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Power-Sharing in a Re-United Cyprus: Centripetal Coalitions vs. Proportional Sequential Coalitions

McGarry, John, Loizides, Neophytos G. (2015) Power-Sharing in a Re-United Cyprus: Centripetal Coalitions vs. Proportional Sequential Coalitions. International Journal of Constitutional Law, 13 (4). pp. 847-872. ISSN 1474-2640. E-ISSN 1474-2659. (doi:10.1093/icon/mov071)

Abstract

Power-sharing coalitions in severely divided places can take centripetal or consociational forms. Respectively, these aim to foster moderation by restricting coalitions to moderate parties from different ethnic communities or inclusivity by ensuring that coalitions are broadly and proportionately representative of the main political forces. This article draws on the experience of Cyprus to show the limits of negotiating centripetal coalitions even under “most likely to succeed” conditions. It investigates a major centripetalist initiative on the island between 2008 and 2010, and explains why this failed to catalyze a negotiated settlement. Likewise, the article points to the limits of classic consociational approaches in mediating power-sharing arrangements, particularly approaches that rely on corporate ethnic quotas. Contrary to conventional wisdom and much international practice, the article shows that consociational coalitions can take a liberal form that bypass such quotas. Specifically, the article presents and defends an important innovation in consociational theory and practice: the proportional sequential (PS) coalition. PS coalitions are automatically determined by election results, and allocate portfolios on a proportionate and liberal basis amongst a divided polity’s main political parties. We argue that PS coalitions can provide a broadly inclusive and negotiable settlement in the context of a re-united Cyprus as well as in other divided polities.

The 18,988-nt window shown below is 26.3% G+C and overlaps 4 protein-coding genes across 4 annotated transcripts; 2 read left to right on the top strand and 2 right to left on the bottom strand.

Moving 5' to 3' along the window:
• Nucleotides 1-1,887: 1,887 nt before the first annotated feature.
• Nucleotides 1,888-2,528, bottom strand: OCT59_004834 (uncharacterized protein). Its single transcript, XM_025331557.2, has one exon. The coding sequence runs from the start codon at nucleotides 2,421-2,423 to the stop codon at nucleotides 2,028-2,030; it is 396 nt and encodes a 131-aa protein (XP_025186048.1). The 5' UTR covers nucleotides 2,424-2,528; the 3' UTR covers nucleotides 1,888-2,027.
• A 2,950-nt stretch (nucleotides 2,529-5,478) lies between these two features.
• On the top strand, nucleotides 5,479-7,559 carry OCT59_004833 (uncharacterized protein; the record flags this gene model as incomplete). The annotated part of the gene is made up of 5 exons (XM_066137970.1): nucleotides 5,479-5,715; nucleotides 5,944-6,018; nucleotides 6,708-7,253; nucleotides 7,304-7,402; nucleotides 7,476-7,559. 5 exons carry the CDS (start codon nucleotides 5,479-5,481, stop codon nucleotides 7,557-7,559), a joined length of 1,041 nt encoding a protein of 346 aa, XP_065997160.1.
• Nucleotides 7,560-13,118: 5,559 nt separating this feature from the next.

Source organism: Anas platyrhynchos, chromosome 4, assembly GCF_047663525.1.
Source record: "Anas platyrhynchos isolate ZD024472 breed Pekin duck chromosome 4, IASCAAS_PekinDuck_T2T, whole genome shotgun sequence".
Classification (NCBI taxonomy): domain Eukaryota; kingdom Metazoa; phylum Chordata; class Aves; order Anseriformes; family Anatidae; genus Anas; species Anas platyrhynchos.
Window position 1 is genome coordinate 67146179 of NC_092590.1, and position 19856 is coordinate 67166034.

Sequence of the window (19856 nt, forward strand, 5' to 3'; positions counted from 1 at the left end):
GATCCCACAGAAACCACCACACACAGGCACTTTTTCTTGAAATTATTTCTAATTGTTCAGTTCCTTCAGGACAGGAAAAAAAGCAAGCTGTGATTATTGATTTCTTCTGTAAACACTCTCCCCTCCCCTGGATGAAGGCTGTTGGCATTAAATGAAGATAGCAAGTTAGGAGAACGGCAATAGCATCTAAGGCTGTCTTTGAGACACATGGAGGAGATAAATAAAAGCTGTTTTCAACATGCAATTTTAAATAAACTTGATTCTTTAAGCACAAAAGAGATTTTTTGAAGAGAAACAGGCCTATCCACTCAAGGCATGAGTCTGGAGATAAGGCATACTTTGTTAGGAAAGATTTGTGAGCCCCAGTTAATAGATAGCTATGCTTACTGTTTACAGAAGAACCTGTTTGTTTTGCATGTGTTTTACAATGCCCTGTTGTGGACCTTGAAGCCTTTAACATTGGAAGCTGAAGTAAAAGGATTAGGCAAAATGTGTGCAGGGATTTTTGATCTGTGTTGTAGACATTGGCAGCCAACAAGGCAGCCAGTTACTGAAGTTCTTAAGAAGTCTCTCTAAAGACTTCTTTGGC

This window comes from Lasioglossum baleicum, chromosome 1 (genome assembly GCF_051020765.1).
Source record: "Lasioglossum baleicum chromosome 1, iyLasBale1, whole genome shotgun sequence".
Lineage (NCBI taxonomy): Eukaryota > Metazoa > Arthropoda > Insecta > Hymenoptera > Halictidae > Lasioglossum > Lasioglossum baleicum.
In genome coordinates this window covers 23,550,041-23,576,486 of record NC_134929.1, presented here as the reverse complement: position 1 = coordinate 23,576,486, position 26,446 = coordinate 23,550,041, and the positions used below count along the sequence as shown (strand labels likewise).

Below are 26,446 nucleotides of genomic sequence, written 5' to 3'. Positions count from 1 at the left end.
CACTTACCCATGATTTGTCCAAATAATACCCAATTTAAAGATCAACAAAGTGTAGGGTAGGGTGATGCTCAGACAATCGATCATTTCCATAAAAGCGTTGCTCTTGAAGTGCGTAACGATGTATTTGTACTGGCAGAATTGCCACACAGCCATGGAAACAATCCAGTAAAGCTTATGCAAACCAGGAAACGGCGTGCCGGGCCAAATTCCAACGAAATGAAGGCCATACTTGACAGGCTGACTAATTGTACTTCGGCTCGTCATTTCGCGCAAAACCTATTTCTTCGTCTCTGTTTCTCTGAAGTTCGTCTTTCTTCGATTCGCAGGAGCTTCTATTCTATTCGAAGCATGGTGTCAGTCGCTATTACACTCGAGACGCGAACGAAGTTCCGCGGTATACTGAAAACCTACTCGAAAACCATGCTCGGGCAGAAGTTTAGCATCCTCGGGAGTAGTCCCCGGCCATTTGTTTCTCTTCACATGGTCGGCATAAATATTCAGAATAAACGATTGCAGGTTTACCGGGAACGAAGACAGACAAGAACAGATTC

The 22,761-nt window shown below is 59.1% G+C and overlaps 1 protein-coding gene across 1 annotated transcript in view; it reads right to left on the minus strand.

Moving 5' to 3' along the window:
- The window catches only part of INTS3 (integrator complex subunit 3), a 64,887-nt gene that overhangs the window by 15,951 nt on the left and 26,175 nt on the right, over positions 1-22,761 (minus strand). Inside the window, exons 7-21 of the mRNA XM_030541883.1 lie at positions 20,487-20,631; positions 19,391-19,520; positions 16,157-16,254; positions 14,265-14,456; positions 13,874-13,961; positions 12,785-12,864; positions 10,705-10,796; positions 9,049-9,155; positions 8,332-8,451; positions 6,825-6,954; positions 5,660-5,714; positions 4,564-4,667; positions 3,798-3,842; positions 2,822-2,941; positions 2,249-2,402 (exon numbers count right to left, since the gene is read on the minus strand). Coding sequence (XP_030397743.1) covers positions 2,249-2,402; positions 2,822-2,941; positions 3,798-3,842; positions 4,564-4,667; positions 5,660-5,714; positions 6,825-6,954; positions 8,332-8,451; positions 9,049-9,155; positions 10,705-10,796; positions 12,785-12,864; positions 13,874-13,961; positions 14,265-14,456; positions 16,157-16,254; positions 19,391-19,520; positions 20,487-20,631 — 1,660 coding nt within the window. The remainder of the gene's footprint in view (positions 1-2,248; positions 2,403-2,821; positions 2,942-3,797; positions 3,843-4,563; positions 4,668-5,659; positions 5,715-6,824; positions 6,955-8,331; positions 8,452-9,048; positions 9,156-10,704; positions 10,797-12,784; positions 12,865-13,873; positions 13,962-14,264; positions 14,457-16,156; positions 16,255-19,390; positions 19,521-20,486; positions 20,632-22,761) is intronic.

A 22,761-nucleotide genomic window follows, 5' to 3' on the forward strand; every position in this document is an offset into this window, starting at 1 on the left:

Item Type: Article
DOI/Identification number: 10.1093/icon/mov071
Subjects: J Political Science > JA Political science (General)
K Law
Divisions: Faculties > Social Sciences > School of Politics and International Relations
Depositing User: Neophytos Loizides
Date Deposited: 14 Oct 2015 12:46 UTC
Last Modified: 29 May 2019 16:08 UTC
Resource URI: https://kar.kent.ac.uk/id/eprint/50985 (The current URI for this page, for reference purposes)
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